He remained interested in the experiences and stories of war all his life. I first learned about wartime spies in a book I bought for him and one of his last messages to me was a thank you for a book about code-breaking. Books were our common language, but Dad would never get to read mine. He would never see it in his local bookshop. And neither he nor Chris would get to turn to the back and see their names in the acknowledgements.
But as I went through my novel manuscript, getting it ready for publication, I realized I’d written about a very similar situation.
“The Whalebone Theatre” includes the Second World War and, when writing it, I had considered how war doesn’t just end lives, it takes away the futures people believed they would have.
My young characters had pictured their adult lives — a wedding in the village church or setting up a theater company — and they imagined the people who would be with them to see these things happen. But the war had dismantled their hopes like removal men, carrying off audience members and leaving empty chairs.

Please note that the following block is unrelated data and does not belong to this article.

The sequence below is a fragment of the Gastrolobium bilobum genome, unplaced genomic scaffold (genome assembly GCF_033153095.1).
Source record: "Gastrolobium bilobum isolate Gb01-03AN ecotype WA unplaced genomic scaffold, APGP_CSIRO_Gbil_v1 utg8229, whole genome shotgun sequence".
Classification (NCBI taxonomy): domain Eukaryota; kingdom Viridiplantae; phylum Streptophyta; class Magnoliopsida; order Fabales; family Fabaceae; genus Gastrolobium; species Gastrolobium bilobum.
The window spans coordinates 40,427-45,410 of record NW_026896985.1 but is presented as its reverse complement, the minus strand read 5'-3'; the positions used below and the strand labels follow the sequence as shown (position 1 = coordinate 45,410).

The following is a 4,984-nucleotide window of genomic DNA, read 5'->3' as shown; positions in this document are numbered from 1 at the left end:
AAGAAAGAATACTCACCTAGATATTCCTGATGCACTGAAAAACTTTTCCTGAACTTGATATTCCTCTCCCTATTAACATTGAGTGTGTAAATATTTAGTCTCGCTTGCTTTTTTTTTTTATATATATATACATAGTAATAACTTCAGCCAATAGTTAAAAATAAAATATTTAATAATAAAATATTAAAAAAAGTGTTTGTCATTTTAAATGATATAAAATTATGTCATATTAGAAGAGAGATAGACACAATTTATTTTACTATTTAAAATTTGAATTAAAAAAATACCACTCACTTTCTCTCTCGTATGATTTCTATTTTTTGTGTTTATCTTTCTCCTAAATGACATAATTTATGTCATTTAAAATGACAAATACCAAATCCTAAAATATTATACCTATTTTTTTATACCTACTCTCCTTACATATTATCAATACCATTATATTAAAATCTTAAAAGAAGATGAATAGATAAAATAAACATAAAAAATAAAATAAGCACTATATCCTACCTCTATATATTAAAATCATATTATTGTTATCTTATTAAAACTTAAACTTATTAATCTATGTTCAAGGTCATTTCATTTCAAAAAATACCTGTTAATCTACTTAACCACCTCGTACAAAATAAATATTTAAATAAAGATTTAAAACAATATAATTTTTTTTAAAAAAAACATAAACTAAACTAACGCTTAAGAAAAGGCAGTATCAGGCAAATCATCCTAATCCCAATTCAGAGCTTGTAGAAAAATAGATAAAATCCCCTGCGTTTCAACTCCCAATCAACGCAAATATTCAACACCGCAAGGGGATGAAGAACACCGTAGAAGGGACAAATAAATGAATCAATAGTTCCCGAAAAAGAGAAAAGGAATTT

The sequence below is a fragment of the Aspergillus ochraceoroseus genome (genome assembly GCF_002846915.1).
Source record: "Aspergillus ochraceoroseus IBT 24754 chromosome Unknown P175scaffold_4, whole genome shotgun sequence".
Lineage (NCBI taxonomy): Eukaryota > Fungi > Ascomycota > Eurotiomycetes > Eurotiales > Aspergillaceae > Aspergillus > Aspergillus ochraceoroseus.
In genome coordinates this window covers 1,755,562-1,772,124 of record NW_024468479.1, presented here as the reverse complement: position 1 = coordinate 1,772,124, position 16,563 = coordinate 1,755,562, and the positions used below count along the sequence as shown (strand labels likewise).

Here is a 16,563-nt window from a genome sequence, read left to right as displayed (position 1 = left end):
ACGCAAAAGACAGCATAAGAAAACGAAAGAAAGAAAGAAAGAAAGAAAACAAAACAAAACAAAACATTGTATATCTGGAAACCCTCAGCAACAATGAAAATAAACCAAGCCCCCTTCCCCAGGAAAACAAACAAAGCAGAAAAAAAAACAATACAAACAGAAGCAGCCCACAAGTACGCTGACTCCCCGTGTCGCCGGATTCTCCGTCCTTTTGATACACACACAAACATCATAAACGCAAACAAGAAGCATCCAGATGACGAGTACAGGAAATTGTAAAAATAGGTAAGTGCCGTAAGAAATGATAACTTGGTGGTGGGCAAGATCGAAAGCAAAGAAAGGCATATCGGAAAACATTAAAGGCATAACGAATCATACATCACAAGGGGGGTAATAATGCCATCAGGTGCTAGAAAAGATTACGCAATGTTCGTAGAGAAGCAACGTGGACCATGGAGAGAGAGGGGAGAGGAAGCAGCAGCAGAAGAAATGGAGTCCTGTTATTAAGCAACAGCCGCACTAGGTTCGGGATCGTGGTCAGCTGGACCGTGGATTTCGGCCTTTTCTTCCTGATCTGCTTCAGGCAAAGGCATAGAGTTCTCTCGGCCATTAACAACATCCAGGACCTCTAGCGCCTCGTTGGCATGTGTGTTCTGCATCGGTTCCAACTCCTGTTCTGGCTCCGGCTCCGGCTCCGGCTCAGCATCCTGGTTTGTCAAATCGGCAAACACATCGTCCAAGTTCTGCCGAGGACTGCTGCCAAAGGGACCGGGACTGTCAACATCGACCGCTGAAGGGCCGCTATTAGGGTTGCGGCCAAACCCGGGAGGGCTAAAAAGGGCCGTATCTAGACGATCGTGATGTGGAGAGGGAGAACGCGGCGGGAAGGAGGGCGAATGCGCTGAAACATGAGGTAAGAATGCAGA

Our aspirations rarely feature us standing alone — we populate our daydreams with those who will share our happiness. The father who gives away the bride. The proud sibling who cheers from the crowd. What does our success mean if those people are no longer there? Is it even success without them? How can we celebrate?
Our aspirations rarely feature us standing alone — we populate our daydreams with those who will share our happiness. ... What does our success mean if those people are no longer there?
These were questions I was pondering, and curiously, my book had answers for me. One of my characters talks about how strange it is to celebrate victory when so many have been lost in the war, and another called Myrtle replies: “We must celebrate when we can, darling. It doesn’t come around often.”